Jos. Watson, a man of much force and enterprise, was born in Rensselaer county, New York; was a blacksmith by trade; came to Illinois in 1835, bought a mill of Houehin, at Warren, in company with Hopper; sold the mill, and bought the NW. of Sec. 12, and opened a successful nursery; was an active member of the Methodist Episcopal church ; died May 9, 1874, of typhoid pneumonia.

Jason Lee Watson, son of preceding, born March 9, 1839; enlisted in 1861 in the 7th 111. Vol. Inf., for three months ; re-enlisted in Co. E, 33d HI. Inf., Col. Hovey; killed in an unsuccessful charge at Yieksburg, March 22, 1863:

William Turner came to T. 9, R. 5, about 1850, and farmed a part of the KW. J of Sec. 23; in 1854, bought a store in Olena: sold a year after, and bought the S. E. J of Sec. 23; removed to Kansas about 1870.

Elias Plumb came from New York about 1838; settled on the S. E. J of See. 25; removed to Michigan to engage in the fruit business.

Hugh Lee came from Ohio about 1839, and settled on the W. 1/2 of the NW. 1/4 of Sec. 25, and the S.W. 1/4 of Sec. 24; sold to Samuel and Geo. Curry, in 1852; removed first to Warren county, afterward to Oregon.

James Harbison came from Indiana about 1836, or 1837; bought in Sec. 26; died there.

Wm. Cowden came from Trumbull county, Ohio; settled on S. E. and S.W. J of Sec. 12, in 1835 ; was killed at Biggsville, by the.caving of a bank which he was undermining at the mill at that place, December 24, 1874, aged forty-seven years. He was active and prominent in public affairs.

Geo. W. Cowden was county sheriff previous to the war; enlisted in 1862 ; came home wounded; recovered; reenlisted in Co. K, 84th 111. Inf.; died August 20, 1864.

Hiram Brooks came from Michigan about 1838; settled on N. E. 1/4 of Sec. 32; died there October 1, 1846, aged sixty-two; the family removed to Colorado about 1850; his widow went with Mr. McFee to Kansas, and died there.

John Andrew was from Ohio; settled in 1835, on the Mendenhall place; afterward bought the S.W. 1/4 of Sec. 14, and the KW. J of Sec. 23; died in February, 1865; his wife survived him but a lew weeks.


William Ingerson was born October 31, 1817, in Jefferson county, New York; settled, after protracted wandering, in Henderson county. Taught the Warren school for several years, also various other schools. During the war he acted as enrolling officer for two drafts. Served a term as county superintendent of schools by appointment. Bought his farm in 1878, which he is conducting as a garden and fruit farm.


Ira Miller, born February 24, 1805, in Washington county, Pennsylvania. Removed to Ohio in 1814, where he .was equally well known as a teacher and cooper. Removed to Illinois in 1839, and settled near Warren. Died March 3, 1881.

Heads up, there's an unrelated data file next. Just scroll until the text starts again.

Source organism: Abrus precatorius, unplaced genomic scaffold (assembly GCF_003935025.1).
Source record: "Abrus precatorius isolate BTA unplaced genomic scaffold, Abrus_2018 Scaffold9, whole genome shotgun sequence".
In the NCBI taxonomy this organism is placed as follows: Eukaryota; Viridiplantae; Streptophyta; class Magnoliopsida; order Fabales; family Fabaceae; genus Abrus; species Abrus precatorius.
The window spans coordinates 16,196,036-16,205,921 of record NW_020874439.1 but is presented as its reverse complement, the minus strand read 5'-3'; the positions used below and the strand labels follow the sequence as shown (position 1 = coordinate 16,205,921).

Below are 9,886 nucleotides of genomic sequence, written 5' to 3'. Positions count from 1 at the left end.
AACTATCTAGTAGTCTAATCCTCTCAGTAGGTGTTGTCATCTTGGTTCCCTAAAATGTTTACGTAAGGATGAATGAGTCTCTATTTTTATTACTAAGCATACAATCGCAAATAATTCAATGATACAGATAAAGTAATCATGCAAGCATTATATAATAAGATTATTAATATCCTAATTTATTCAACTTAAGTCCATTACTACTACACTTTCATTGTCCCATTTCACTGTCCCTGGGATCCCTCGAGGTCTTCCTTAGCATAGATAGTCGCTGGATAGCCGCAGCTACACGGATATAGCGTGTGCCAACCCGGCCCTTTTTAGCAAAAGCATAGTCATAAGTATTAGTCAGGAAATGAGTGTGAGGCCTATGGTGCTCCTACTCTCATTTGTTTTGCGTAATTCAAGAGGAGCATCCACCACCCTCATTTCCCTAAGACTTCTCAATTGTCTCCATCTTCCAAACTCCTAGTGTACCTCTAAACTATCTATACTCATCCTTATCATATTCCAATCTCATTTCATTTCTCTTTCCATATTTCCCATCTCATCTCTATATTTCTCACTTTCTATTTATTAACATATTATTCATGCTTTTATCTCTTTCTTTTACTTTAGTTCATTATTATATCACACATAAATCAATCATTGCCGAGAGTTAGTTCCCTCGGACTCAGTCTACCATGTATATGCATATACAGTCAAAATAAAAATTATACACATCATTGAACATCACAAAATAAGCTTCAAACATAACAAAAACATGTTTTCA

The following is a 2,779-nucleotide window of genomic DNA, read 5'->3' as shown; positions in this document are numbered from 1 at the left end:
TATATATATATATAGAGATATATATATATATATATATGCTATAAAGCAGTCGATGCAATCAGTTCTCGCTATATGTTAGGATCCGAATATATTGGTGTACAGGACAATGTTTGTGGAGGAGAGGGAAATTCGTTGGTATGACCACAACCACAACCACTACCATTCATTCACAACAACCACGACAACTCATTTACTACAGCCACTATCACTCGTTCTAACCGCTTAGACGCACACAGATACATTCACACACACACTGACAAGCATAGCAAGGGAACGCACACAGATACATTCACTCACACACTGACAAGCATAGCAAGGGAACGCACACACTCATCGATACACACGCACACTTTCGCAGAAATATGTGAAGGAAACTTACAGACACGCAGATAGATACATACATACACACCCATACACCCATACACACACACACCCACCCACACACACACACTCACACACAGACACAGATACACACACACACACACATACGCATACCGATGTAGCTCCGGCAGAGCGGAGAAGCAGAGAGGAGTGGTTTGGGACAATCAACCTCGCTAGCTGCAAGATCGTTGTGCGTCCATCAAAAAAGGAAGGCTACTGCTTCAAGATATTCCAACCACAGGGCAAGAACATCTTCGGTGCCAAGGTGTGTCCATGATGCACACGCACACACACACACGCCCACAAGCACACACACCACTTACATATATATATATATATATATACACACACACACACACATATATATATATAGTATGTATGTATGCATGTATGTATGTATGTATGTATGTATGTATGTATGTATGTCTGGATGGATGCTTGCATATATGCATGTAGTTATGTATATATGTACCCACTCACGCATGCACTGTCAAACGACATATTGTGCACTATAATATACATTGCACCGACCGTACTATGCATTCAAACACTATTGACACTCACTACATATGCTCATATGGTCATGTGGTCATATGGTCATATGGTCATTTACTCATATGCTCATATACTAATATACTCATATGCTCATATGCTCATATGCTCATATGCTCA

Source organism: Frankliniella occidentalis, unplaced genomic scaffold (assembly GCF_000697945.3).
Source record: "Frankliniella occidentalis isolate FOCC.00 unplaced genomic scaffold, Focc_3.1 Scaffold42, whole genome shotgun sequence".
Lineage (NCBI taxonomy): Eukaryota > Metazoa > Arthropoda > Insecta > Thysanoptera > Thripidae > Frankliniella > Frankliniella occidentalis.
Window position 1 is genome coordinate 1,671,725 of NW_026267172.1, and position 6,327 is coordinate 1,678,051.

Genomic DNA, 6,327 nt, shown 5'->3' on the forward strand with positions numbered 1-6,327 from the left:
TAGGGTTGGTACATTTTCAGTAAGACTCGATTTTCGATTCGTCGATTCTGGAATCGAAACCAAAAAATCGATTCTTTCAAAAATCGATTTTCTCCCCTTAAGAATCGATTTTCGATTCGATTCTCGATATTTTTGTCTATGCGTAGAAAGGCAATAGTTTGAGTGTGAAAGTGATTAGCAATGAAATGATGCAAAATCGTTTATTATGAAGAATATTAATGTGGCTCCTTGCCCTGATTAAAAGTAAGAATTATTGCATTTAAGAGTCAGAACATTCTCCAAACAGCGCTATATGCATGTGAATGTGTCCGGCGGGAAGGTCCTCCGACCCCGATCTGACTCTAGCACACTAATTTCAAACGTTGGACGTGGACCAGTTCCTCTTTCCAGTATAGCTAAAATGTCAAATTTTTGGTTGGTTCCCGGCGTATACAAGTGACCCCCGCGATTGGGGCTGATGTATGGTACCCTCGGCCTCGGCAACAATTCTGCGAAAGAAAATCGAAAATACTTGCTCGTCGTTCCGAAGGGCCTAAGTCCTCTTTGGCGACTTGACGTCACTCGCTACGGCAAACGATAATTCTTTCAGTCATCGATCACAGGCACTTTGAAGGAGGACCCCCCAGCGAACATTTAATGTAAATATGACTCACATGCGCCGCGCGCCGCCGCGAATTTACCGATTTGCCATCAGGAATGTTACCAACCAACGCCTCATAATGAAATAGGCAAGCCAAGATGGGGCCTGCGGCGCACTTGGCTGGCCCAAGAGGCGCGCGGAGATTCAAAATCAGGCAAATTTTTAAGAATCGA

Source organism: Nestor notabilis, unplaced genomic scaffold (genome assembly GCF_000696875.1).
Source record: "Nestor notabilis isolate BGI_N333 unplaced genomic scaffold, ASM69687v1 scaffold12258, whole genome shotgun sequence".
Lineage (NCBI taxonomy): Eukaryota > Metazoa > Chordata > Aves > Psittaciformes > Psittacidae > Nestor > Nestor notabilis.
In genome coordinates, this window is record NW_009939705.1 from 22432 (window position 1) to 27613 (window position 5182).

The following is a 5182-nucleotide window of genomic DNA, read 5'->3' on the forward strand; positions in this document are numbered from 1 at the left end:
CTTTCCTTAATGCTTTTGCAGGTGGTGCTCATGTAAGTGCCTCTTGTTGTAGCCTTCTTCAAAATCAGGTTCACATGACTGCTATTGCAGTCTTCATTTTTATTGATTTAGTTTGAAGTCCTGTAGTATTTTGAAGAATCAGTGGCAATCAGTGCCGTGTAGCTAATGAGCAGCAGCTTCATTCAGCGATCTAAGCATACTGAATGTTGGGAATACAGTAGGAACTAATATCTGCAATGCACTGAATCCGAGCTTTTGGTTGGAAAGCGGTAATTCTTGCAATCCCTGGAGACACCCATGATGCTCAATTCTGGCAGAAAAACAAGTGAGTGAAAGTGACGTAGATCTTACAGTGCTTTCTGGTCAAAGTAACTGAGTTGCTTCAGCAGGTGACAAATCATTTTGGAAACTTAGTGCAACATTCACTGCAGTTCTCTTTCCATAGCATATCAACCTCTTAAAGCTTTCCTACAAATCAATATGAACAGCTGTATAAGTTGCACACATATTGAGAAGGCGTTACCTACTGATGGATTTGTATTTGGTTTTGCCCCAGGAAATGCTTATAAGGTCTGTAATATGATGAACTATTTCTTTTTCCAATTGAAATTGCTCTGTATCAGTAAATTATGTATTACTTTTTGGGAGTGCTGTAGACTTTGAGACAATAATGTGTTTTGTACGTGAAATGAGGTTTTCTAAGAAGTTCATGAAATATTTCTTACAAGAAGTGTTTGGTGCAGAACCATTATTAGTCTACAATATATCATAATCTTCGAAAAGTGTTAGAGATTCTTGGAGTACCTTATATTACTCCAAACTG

Benjamin Franklin Foote, born in 1821, in Chenango county, New York. Was bound out at the age of eleven to a farmer; after his majority he worked out for two years. Came west in 1844; Bought the N. 1/2 of the S. E.1/4 of Sec. 34. in connection with his brother. After six years he bought his brother's interest. At his death he owned 2,300 acres in Henderson county, and several hundred acres in other states.

Rev. James MeArthur, United Presbyterian minister, born January 8, 1815, at Cambridge, Washington county, New York. GradĀ­uated at Franklin college, New Athens, Ohio, in 1841. Studied theology at Canon sburg, Ohio. Licensed July 3, 1845, by the Muskingum Presbytery; ordained by Cambridge Presbytery October 11, 1846. Was pastor at Ryegate, Vermont, from October, 1846, to December, 1857. Was settled over the Ellison congregation, HenderĀ­son county, July, 1859, and continued until he was retired as infirm. August, 1872. Has published a sermon on faith and a farewell sermon at Ryegate.


Stephen White was born in Pennsylvania, June 23, 1802. Came to Henderson county in the spring of 1838, and entered 400 acres of section 2. Died January 23, 1872.
Casparus Laut, born in Washington county, New York, in 1795; removed to Henderson county in 1839. He lived for fifteen years in T. 9, R. 4, and in 1854 removed to T. 9, R. 5. He is now infirm under his weight of years, but his wife is still hale at the age of eighty-three.


John Ginter came from Pennsylvania about 1837, and settled on section 26. After wrestling for several years with the lusts of the stomach, he returned to Pennsylvania " to eat one more huckleberry pie."

 

History of Mercer and Henderson Counties.

 

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Illinois Ancestors